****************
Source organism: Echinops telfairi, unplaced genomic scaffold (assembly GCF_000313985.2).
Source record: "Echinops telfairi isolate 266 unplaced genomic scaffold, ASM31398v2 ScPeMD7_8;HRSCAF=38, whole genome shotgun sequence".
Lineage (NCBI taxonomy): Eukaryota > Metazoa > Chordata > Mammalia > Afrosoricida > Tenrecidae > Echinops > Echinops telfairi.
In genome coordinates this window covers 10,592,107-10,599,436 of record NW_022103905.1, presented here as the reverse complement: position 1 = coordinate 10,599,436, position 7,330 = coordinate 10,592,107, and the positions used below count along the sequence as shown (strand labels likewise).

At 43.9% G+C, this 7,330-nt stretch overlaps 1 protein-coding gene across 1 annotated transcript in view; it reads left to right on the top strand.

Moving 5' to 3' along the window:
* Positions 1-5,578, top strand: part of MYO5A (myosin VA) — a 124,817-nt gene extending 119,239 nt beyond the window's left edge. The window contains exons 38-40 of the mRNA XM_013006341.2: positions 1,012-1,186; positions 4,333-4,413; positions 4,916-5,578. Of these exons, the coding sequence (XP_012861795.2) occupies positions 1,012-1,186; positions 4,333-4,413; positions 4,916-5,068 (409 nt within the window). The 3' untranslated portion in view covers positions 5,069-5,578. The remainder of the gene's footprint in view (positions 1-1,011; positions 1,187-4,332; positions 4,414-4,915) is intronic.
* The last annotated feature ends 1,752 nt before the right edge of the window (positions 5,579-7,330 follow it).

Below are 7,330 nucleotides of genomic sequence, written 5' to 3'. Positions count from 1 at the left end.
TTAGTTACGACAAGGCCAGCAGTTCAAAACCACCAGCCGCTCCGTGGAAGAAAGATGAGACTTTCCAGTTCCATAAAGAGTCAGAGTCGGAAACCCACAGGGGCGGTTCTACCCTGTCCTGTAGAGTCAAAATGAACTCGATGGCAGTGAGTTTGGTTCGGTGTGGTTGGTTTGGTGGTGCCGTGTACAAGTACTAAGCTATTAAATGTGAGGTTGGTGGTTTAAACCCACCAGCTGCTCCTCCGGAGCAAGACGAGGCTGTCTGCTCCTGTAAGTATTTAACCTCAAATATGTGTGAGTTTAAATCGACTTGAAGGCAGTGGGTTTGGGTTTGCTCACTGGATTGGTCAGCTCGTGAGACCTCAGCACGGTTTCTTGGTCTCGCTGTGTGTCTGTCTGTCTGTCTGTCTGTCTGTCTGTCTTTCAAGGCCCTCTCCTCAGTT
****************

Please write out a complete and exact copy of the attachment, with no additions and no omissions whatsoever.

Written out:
Source organism: Echinops telfairi, unplaced genomic scaffold (assembly GCF_000313985.2).
Source record: "Echinops telfairi isolate 266 unplaced genomic scaffold, ASM31398v2 ScPeMD7_8;HRSCAF=38, whole genome shotgun sequence".
Lineage (NCBI taxonomy): Eukaryota > Metazoa > Chordata > Mammalia > Afrosoricida > Tenrecidae > Echinops > Echinops telfairi.
In genome coordinates this window covers 10,592,107-10,599,436 of record NW_022103905.1, presented here as the reverse complement: position 1 = coordinate 10,599,436, position 7,330 = coordinate 10,592,107, and the positions used below count along the sequence as shown (strand labels likewise).

At 43.9% G+C, this 7,330-nt stretch overlaps 1 protein-coding gene across 1 annotated transcript in view; it reads left to right on the top strand.

Moving 5' to 3' along the window:
* Positions 1-5,578, top strand: part of MYO5A (myosin VA) — a 124,817-nt gene extending 119,239 nt beyond the window's left edge. The window contains exons 38-40 of the mRNA XM_013006341.2: positions 1,012-1,186; positions 4,333-4,413; positions 4,916-5,578. Of these exons, the coding sequence (XP_012861795.2) occupies positions 1,012-1,186; positions 4,333-4,413; positions 4,916-5,068 (409 nt within the window). The 3' untranslated portion in view covers positions 5,069-5,578. The remainder of the gene's footprint in view (positions 1-1,011; positions 1,187-4,332; positions 4,414-4,915) is intronic.
* The last annotated feature ends 1,752 nt before the right edge of the window (positions 5,579-7,330 follow it).

Below are 7,330 nucleotides of genomic sequence, written 5' to 3'. Positions count from 1 at the left end.
TTAGTTACGACAAGGCCAGCAGTTCAAAACCACCAGCCGCTCCGTGGAAGAAAGATGAGACTTTCCAGTTCCATAAAGAGTCAGAGTCGGAAACCCACAGGGGCGGTTCTACCCTGTCCTGTAGAGTCAAAATGAACTCGATGGCAGTGAGTTTGGTTCGGTGTGGTTGGTTTGGTGGTGCCGTGTACAAGTACTAAGCTATTAAATGTGAGGTTGGTGGTTTAAACCCACCAGCTGCTCCTCCGGAGCAAGACGAGGCTGTCTGCTCCTGTAAGTATTTAACCTCAAATATGTGTGAGTTTAAATCGACTTGAAGGCAGTGGGTTTGGGTTTGCTCACTGGATTGGTCAGCTCGTGAGACCTCAGCACGGTTTCTTGGTCTCGCTGTGTGTCTGTCTGTCTGTCTGTCTGTCTGTCTGTCTTTCAAGGCCCTCTCCTCAGTT